During the lesson Cecilia asked the 3 of us what we wanted to work on, and I said forward crossovers, so we did. We worked on doing a LFO edge, and just putting the right foot on the inside of the left foot and flexing it. Once we got that of course we had to put the right foot on the ice. I was able to do that somewhat okay, but then of course she wanted us to glide in that position for a bit and I just wanted to immediately pick up my left foot. Part of the trick is that you have to flex your crossing foot so that it's not tilted forward when it touches the ice -- otherwise your toe-pick will catch. So you need to flex your ankle so that it's parallel to the ice, then put it down. The other hard part was that you want to be on an inside edge when the crossing foot hits the ice, so you need to rotate your ankle a bit to make that happen. I'm having trouble with that.

After some time on that we went on to work on skating backward some more, which I certainly need to do. Once more into the backward 1/2 swizzles on a circle! They are improving, though. I really need to probably spend 15-20 minutes on them at every practice. It's just hard because the hockey circles tend to be in the traffic area so that only leaves the middle circle or doing it ad-hoc.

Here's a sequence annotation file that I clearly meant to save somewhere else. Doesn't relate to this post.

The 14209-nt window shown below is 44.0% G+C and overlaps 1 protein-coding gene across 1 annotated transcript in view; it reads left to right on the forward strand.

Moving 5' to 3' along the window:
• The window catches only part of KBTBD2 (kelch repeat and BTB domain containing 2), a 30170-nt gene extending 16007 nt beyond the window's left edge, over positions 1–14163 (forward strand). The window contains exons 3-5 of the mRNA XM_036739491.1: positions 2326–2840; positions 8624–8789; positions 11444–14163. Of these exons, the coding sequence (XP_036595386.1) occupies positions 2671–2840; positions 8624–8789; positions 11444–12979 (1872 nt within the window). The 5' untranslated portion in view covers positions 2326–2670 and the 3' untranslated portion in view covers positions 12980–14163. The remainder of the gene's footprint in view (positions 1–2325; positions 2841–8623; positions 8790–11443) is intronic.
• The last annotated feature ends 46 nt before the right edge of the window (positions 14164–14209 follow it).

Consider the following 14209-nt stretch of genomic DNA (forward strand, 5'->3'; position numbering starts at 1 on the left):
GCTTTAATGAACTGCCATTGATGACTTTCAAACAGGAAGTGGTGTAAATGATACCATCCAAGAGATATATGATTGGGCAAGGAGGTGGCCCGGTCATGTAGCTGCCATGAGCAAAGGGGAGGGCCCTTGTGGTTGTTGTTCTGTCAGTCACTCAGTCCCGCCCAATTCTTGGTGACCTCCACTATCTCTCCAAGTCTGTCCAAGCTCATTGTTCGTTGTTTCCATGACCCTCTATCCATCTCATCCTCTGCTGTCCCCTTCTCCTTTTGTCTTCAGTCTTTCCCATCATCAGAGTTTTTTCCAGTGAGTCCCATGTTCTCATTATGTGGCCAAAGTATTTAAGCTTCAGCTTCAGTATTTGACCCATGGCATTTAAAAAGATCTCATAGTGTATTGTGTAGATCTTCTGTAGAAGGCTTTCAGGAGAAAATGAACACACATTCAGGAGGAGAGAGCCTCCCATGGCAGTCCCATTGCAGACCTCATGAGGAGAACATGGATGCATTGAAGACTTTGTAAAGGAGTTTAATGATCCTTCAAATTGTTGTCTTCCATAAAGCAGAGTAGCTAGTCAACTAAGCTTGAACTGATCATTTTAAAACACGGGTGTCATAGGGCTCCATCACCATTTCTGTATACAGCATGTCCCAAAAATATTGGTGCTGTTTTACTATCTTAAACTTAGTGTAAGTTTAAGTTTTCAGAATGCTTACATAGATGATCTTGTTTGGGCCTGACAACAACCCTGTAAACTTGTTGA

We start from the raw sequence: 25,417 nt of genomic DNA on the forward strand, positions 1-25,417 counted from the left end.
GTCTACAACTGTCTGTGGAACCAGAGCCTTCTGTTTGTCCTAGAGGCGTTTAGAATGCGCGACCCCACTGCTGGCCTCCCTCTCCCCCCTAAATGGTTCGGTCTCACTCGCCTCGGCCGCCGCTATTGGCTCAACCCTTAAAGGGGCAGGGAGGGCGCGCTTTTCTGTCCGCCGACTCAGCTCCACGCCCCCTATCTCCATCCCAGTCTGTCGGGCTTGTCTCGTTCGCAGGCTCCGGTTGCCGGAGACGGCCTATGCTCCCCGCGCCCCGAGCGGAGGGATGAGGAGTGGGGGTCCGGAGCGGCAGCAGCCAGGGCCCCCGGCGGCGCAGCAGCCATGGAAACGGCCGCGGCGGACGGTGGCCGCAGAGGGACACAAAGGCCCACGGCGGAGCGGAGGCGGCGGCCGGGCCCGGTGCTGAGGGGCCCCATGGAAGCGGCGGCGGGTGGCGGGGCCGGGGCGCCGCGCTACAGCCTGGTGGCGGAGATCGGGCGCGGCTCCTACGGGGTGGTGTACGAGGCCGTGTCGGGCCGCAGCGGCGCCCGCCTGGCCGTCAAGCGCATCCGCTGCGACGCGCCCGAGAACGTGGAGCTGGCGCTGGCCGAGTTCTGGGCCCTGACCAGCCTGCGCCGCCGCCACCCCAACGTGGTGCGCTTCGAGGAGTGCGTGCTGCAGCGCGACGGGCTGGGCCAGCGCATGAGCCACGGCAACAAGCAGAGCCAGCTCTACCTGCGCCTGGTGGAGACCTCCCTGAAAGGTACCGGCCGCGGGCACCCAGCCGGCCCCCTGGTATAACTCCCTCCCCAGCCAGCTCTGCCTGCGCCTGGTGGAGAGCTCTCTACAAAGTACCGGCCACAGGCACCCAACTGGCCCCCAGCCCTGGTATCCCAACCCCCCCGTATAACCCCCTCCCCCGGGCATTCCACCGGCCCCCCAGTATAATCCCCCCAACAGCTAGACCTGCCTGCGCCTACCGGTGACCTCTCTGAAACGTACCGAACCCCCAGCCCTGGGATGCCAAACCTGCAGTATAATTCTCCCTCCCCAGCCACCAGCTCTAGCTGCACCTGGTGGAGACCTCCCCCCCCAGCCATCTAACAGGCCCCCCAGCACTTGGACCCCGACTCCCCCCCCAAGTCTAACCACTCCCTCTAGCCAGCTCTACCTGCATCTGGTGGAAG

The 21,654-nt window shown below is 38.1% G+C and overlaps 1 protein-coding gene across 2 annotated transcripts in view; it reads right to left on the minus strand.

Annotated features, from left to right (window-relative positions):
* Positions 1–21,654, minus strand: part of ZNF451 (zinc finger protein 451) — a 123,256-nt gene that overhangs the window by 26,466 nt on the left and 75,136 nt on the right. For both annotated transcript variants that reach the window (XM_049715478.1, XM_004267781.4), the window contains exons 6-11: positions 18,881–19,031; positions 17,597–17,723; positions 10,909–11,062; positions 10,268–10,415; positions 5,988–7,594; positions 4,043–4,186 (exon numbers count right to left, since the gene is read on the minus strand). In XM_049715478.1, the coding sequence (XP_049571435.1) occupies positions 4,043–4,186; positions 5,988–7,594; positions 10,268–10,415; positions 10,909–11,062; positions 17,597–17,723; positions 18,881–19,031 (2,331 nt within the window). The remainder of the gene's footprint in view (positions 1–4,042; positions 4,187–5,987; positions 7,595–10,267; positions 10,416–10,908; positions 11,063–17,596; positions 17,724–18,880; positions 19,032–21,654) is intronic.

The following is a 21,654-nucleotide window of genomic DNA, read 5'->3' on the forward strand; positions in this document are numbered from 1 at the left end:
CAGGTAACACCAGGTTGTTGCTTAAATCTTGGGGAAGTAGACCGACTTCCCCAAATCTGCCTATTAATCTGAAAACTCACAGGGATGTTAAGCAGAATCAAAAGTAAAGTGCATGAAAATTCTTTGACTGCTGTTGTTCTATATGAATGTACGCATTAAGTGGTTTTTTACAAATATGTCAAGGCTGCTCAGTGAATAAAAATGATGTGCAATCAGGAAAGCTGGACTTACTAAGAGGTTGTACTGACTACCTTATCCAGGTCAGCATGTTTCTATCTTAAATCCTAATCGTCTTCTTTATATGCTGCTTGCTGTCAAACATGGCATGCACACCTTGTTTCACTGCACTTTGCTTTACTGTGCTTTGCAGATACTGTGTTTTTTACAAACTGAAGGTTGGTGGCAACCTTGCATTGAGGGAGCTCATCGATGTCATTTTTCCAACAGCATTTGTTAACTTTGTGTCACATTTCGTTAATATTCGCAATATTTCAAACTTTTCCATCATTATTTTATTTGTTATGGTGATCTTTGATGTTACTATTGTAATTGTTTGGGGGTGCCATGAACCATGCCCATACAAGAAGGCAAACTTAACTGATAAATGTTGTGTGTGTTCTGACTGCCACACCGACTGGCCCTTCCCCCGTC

When I was leaving I was talking with Nicole and Cecilia a bit. Nicole was going to have her pre-bronze MITF test in a couple of weeks but they've pushed it back. She's disappointed but I'm sure it will work out fine in the long run. Maybe that will be me in a year.

Thursday, September 18, 2003


I went to the public session tonight. I usually don't go skating two days in a row, but I had planned on going skating with one of my classmates (although she couldn't come). It was a really nice skate -- the ice was in great shape (freshly resurfaced!) and not very crowded at all. I more-or-less went through my practice schedule and did everything there. No great breakthroughs for the most part, but some small progress on my backward 1-foot glide. I did some practicing of that against the boards and did a little better. Some good two-foot turns too. Worked on crossovers but I'm still very clumsy -- I know it needs to be more deliberate in the change of foot and mine is not at all right now.